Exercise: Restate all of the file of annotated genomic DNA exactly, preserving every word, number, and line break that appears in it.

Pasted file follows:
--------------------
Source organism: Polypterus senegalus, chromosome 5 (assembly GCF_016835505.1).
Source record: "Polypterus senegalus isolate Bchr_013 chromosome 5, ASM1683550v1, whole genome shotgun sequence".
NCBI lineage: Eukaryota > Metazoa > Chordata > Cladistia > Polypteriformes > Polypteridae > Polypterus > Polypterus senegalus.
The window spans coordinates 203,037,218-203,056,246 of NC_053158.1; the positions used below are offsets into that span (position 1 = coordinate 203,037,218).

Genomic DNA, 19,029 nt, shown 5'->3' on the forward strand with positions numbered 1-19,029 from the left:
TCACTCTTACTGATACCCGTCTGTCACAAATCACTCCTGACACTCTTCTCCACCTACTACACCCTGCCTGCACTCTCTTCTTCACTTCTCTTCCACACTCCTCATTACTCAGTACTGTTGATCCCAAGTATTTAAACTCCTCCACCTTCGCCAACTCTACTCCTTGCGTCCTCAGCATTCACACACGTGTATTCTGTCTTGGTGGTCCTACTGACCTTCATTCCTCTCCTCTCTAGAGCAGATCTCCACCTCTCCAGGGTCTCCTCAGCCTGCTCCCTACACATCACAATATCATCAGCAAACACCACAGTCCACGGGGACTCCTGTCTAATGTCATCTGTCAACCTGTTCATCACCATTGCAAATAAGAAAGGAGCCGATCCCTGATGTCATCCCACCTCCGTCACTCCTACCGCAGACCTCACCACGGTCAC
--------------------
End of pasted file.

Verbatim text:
Source organism: Polypterus senegalus, chromosome 5 (assembly GCF_016835505.1).
Source record: "Polypterus senegalus isolate Bchr_013 chromosome 5, ASM1683550v1, whole genome shotgun sequence".
NCBI lineage: Eukaryota > Metazoa > Chordata > Cladistia > Polypteriformes > Polypteridae > Polypterus > Polypterus senegalus.
The window spans coordinates 203,037,218-203,056,246 of NC_053158.1; the positions used below are offsets into that span (position 1 = coordinate 203,037,218).

Genomic DNA, 19,029 nt, shown 5'->3' on the forward strand with positions numbered 1-19,029 from the left:
TCACTCTTACTGATACCCGTCTGTCACAAATCACTCCTGACACTCTTCTCCACCTACTACACCCTGCCTGCACTCTCTTCTTCACTTCTCTTCCACACTCCTCATTACTCAGTACTGTTGATCCCAAGTATTTAAACTCCTCCACCTTCGCCAACTCTACTCCTTGCGTCCTCAGCATTCACACACGTGTATTCTGTCTTGGTGGTCCTACTGACCTTCATTCCTCTCCTCTCTAGAGCAGATCTCCACCTCTCCAGGGTCTCCTCAGCCTGCTCCCTACACATCACAATATCATCAGCAAACACCACAGTCCACGGGGACTCCTGTCTAATGTCATCTGTCAACCTGTTCATCACCATTGCAAATAAGAAAGGAGCCGATCCCTGATGTCATCCCACCTCCGTCACTCCTACCGCAGACCTCACCACGGTCAC